Two weeks ago I mentioned my distaste for idolatry, a concept that flourishes ceaselessly—like a bright fuchsia fungus—throughout the realm of fashion. The colossal veneration hurled towards street style stars, bloggers, and specific brands is often so zealous as to be frightening, if not downright creepy. Herewith, a further exploration of that topic because, naturally, that’s what was on my mind when I woke up this morning.
As previously noted, it’s great to dabble in admiration, and there’s no harm in taking style cues from those in the spotlight. What disturbs me is when people seem to view these figures through a sacred lens, believing that total absorption in another human being (or brand) and their choices is a worthy pursuit for one’s entirely disparate life. Does a person not lose something of themselves in this process?
Comments on popular fashion blogs often read like the impassioned pronouncements of a devout believer, one who blindly accepts all the tenets of his or her religion without leaving any room for skepticism. “You’re amazing,” is a common conclusion, usually followed with something along the lines of, “You’re perfect. I want to be you.” I can’t resist a loaded eye-roll when I stumble upon these remarks, but more than irritating, they’re simply sad. These grand statements aren’t in response to posts illuminating some new, never-before-seen truth. More often, they’re comprised of aesthetically pleasing photographs of a pretty girl in a well-formed ensemble. The writing on these sites–though the majority isn’t quite worthy of that title–is generally a brief blurb about the blogger’s newfound penchant for matching one shade with another. Texture, layering, a new accessory. I enjoy all of these frivolities, but a person’s expert ability to assemble them just so isn’t exactly cause for bowing down.
Of course, some of these bloggers do employ a biting wit or make fresh observations that cause them to stand out within the obesity of the blogosphere (the only entity I can think of that actually needs a cleanse). But I ask again—do such tactics imply divine intuition? I’m always turned off when the bloggers themselves appear to believe that the scent of their shit is waning—that maybe they are as sacred as their readers believe them to be. The best ones are those who utilize a bit of (non-phony) self-deprecation, and who respond to all of their readers’ hyper-fascinated pleas with humility and the clarification that, no, they’re really not so special. God [or whoever is out there], they know, did not bless the blogosphere.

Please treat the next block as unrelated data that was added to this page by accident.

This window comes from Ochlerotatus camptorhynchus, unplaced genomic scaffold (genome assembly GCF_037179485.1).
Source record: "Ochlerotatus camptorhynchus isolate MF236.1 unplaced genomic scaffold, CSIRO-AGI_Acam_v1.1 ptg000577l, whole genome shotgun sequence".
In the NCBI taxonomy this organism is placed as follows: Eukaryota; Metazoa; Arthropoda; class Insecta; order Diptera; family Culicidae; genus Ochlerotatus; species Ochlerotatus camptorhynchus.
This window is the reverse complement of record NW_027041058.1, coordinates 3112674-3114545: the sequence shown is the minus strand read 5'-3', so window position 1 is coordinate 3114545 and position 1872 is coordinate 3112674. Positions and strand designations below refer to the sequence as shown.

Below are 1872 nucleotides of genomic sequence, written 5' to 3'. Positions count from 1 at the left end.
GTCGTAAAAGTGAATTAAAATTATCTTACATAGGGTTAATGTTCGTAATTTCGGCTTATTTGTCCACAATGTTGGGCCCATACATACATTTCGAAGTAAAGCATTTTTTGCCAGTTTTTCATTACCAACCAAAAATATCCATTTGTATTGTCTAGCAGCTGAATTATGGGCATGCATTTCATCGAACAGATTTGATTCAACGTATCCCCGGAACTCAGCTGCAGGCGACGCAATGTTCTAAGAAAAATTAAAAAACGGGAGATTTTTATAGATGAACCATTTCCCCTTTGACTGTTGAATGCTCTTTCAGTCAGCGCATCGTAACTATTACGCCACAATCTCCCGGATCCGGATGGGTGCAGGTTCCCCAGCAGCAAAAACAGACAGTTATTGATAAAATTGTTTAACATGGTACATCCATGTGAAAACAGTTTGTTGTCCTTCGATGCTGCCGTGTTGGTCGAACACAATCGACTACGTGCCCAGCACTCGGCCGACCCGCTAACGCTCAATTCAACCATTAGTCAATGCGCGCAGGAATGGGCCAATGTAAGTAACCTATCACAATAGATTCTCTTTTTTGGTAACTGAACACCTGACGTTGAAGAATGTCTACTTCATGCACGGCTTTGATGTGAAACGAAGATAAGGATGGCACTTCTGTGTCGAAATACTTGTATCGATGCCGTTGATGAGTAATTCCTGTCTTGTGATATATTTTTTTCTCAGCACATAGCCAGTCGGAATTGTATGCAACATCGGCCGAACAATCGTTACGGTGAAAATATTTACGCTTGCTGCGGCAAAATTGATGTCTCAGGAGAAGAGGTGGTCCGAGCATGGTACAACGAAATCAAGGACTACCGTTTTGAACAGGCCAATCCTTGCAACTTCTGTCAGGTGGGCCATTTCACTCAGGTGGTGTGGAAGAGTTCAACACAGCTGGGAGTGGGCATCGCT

To be sure, many of these bloggers work ceaselessly—they’re truly talented creatives worthy of our applause and, even, our following. But those responses shouldn’t result in interminable obsession. As Hamlet would say (“who’s Hamlet?”)—“ay, there’s the rub!”
People make similarly fixed conclusions about brands, which does not allow for much critique or questioning when their decisions or designs occasionally falter. In their godlike positions, it seems, many labels are believed incapable of doing any wrong. I immediately think of Alexander Wang, the designer whose name everyone drops as a means of exhibiting their fashion savvy and that elusive notion of “downtown cool.” Wang knows what he’s doing—most of the time—and his work at Balenciaga thus far has proven just how expansive his skills really are. But my experience is that (in the fashion world) whatever Wang does is heralded, without a doubt, as the right thing to do. He recently debuted a new round of Objects—a line essentially comprised of things you already have and don’t need any more of, but with double the price tag and, of course, double the cool-factor (which exudes rampantly from the Wang branding). Luxurious, brass shot glasses are nice and all, but people’s responses to them would have you believe they were capable of curing all worldly ills. As their design is not even remotely groundbreaking, I have to wonder if the responses would’ve been so intense if Wang himself was not attached to the product?
We do ourselves a disservice when we believe that happiness and intelligence can be derived from the possession of specific material goods, or are inherent to the pretty proportions of another person’s face and body. By blessing certain people and brands, we are allowing that the exterior (of something or someone) is the only basis for our judgment, shelving the need for depth or a unique interiority. Questioning the choices that these various entities make has become a rarity. Perhaps we should reconsider luxury—its purveyors and its dwellers—and what it has come to connote: flawless achievement, often sanctified purely for it’s recurring façade.